This morning, Andrew Gounardes will send an email to supporters informing them that he intends to run for Senate in the 22nd District representing Southern Brooklyn. This is the seat held by Republican incumbent Martin Golden who was first elected in 2002. Gounardes Challenged Golden back in 2012 and garnered 42% of the vote to Golden’s 57%, losing by slightly more than 10,000 votes. But according to Gounardes, this time around is different because the district has changed.

“It has changed demographically with new, younger families moving in, even though it has always been two to one Democratic,” says Gounardes, who adds that Golden stays in power “because no one ever challenges him.”

According to Gounardes, “most people don’t realize that what happens in Albany has more of a direct impact on people’s lives than anything the City Council could ever do.” He also points to the”Blue Wave” that swept across the mid-Atlantic states and the northeast as a sign that the pendulum is swinging in Democrats’ favor.

Gounardes is not the only Democratic candidate in the race. In September former journalist Ross Barkan announced that he is running for the seat. At the time, Barkan said he was hopeful to get institutional support from Senate Democrats, but he certainly did not expect it. The Gounardes announcement confirms that premonition. Gounardes is expecting to host a fundraiser next Thursday in Bay Ridge. Gounardes, who currently serves as Counsel to Brooklyn Borough President Eric Adams, also worked for City Councilmember Vincent Gentile.

Asked for comment, a senior adviser to Golden says, “Marty is very comfortable running for re-election on his record. He always assumed he would have a challenger.” The source also points out that “The Senator has run against Gounardes before and he comfortably beat him.”

As for 2012, at least one Republican believes Golden would have done better in the race had it not been for Hurricane Sandy, which only a week before had walloped parts of the district displacing reliable Golden voters from their homes.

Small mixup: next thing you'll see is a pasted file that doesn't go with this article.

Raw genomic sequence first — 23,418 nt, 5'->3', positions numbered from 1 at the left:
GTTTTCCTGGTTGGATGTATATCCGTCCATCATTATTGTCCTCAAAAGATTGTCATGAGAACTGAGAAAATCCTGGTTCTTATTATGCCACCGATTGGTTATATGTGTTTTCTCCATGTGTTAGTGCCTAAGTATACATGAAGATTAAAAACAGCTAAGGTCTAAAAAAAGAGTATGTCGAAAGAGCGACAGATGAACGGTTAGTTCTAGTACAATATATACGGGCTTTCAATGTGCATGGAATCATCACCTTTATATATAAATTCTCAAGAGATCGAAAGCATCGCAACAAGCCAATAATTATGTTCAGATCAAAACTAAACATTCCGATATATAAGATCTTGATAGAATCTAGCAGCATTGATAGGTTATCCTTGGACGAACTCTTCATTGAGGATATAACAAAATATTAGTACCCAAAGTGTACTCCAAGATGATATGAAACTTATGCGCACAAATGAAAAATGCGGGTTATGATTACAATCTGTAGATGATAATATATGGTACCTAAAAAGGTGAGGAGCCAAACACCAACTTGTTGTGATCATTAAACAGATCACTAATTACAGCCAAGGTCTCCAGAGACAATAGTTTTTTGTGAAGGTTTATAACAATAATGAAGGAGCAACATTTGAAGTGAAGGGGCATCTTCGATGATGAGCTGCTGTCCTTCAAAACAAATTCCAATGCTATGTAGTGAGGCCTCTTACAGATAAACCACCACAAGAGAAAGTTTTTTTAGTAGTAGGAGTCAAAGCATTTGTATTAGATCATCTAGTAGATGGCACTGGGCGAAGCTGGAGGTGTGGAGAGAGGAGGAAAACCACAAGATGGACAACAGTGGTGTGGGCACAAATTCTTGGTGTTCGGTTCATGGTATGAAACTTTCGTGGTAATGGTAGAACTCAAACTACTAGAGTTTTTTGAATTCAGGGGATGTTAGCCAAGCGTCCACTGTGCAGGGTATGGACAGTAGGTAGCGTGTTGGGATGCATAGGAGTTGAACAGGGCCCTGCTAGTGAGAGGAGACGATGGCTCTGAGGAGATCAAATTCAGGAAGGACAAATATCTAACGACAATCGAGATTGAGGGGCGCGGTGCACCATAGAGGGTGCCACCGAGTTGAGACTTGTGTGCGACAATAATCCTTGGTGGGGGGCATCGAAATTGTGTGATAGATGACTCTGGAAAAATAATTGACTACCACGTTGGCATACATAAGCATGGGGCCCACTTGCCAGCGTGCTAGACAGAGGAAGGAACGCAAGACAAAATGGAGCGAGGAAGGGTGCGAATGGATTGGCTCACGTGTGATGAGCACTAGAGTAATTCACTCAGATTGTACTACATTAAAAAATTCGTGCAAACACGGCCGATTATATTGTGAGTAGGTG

Senate Democrats have been actively recruiting candidates to take on Republicans holding seats they consider in play for 2018. That includes not only Golden’s seat in Brooklyn but also Hudson Valley and Long Island seats that can sometimes swing red to blue. What remains to be seen is if Democrats run primaries against members of the Independent Democratic Conference or IDC, something Governor Cuomo does not want to see as he publicly calls for the two warring Democratic factions to come together in a show of party unity.

Democrats currently have 32 members in the Senate, enough to form a majority if the IDC, Mainline Democrats and Brooklyn Democrat Simcha Felder joined forces. Felder who also won on the Republican line, conferences with the GOP. But come January when the legislative session begins, the Democrats are expected to lose two members – Ruben Diaz of the Bronx who won a City Council seat, and George Latimer of Westchester who beat Republican incumbent Rob Astorino for County Executive as part of that previously mentioned “Blue Wave.” That would leave even a reunited Democratic Party with just 30 seats, not enough to form a majority.

The earliest Cuomo could call for a special election to fill the two vacancies is March, which is already halfway through the 6-month session with fresh elections looming later that year in November.

In a statement, Ross Barkan says,

“A robust and issue-focused Democratic primary will play an important role in ensuring that Senator Marty Golden is finally defeated. I look forward to a spirited debate over the coming months on the issues that affect our communities.”